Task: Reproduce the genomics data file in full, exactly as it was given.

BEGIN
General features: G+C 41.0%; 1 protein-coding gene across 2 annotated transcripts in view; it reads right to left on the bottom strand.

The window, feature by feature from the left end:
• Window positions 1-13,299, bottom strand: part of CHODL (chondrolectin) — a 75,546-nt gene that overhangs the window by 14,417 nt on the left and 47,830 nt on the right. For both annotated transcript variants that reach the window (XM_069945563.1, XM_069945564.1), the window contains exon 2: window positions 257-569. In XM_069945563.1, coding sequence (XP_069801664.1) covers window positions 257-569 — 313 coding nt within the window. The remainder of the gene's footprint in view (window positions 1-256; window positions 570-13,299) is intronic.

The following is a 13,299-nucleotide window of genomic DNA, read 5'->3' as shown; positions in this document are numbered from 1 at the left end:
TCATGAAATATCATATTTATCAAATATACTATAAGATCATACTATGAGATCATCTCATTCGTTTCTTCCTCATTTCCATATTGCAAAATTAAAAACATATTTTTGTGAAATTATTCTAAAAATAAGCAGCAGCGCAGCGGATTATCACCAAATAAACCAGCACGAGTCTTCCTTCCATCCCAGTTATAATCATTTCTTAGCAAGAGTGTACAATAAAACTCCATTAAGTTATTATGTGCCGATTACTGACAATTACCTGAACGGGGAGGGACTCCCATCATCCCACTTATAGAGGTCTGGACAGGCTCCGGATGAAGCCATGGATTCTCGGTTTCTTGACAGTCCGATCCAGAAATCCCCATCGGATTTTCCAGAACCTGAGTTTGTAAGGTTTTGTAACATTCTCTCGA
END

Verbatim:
General features: G+C 41.0%; 1 protein-coding gene across 2 annotated transcripts in view; it reads right to left on the bottom strand.

The window, feature by feature from the left end:
• Window positions 1-13,299, bottom strand: part of CHODL (chondrolectin) — a 75,546-nt gene that overhangs the window by 14,417 nt on the left and 47,830 nt on the right. For both annotated transcript variants that reach the window (XM_069945563.1, XM_069945564.1), the window contains exon 2: window positions 257-569. In XM_069945563.1, coding sequence (XP_069801664.1) covers window positions 257-569 — 313 coding nt within the window. The remainder of the gene's footprint in view (window positions 1-256; window positions 570-13,299) is intronic.

The following is a 13,299-nucleotide window of genomic DNA, read 5'->3' as shown; positions in this document are numbered from 1 at the left end:
TCATGAAATATCATATTTATCAAATATACTATAAGATCATACTATGAGATCATCTCATTCGTTTCTTCCTCATTTCCATATTGCAAAATTAAAAACATATTTTTGTGAAATTATTCTAAAAATAAGCAGCAGCGCAGCGGATTATCACCAAATAAACCAGCACGAGTCTTCCTTCCATCCCAGTTATAATCATTTCTTAGCAAGAGTGTACAATAAAACTCCATTAAGTTATTATGTGCCGATTACTGACAATTACCTGAACGGGGAGGGACTCCCATCATCCCACTTATAGAGGTCTGGACAGGCTCCGGATGAAGCCATGGATTCTCGGTTTCTTGACAGTCCGATCCAGAAATCCCCATCGGATTTTCCAGAACCTGAGTTTGTAAGGTTTTGTAACATTCTCTCGA